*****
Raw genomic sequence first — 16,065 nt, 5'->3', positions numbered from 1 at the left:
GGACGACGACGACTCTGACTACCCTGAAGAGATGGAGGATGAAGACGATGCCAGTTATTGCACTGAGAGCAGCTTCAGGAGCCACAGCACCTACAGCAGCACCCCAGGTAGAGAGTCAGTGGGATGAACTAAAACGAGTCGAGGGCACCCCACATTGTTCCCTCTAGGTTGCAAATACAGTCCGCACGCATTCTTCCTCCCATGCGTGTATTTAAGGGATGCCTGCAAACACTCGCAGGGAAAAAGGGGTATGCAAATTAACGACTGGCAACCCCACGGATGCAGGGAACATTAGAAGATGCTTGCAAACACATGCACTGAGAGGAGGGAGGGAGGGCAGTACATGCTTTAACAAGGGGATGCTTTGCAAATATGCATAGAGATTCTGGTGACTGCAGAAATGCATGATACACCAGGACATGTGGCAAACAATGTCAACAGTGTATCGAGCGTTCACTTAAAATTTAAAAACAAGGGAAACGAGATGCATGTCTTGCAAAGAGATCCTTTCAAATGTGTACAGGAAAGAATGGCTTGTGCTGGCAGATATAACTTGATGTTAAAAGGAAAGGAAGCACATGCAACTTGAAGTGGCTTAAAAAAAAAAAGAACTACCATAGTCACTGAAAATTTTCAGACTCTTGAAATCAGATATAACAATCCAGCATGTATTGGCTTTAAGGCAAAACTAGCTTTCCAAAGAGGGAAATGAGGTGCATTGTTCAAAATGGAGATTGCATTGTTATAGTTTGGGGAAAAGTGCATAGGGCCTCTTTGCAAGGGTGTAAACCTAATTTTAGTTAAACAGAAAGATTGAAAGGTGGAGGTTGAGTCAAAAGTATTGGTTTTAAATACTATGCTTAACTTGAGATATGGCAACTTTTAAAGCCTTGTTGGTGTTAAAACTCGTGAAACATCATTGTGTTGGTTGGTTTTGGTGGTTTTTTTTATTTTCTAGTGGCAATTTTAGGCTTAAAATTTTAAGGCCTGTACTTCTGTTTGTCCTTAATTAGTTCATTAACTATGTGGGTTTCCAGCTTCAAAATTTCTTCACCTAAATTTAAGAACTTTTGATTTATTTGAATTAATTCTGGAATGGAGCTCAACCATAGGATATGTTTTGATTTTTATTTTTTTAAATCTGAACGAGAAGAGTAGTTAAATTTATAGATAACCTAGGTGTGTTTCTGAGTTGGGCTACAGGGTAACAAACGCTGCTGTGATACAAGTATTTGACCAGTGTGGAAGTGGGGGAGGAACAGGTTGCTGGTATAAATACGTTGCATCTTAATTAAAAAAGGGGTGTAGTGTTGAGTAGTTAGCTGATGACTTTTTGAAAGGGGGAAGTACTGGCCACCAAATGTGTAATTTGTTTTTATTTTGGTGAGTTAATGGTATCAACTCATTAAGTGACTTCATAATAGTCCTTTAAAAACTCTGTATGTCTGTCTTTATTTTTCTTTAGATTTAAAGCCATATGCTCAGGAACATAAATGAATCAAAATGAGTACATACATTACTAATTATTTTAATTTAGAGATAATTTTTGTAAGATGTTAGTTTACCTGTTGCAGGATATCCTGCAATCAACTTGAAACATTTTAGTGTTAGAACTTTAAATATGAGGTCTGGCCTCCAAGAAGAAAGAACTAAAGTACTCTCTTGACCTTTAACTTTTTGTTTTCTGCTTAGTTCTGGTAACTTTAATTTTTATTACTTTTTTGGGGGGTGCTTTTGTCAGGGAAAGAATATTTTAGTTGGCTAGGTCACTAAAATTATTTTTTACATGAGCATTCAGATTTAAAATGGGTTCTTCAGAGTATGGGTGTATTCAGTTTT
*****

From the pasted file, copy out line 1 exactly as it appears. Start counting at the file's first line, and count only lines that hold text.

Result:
Raw genomic sequence first — 16,065 nt, 5'->3', positions numbered from 1 at the left: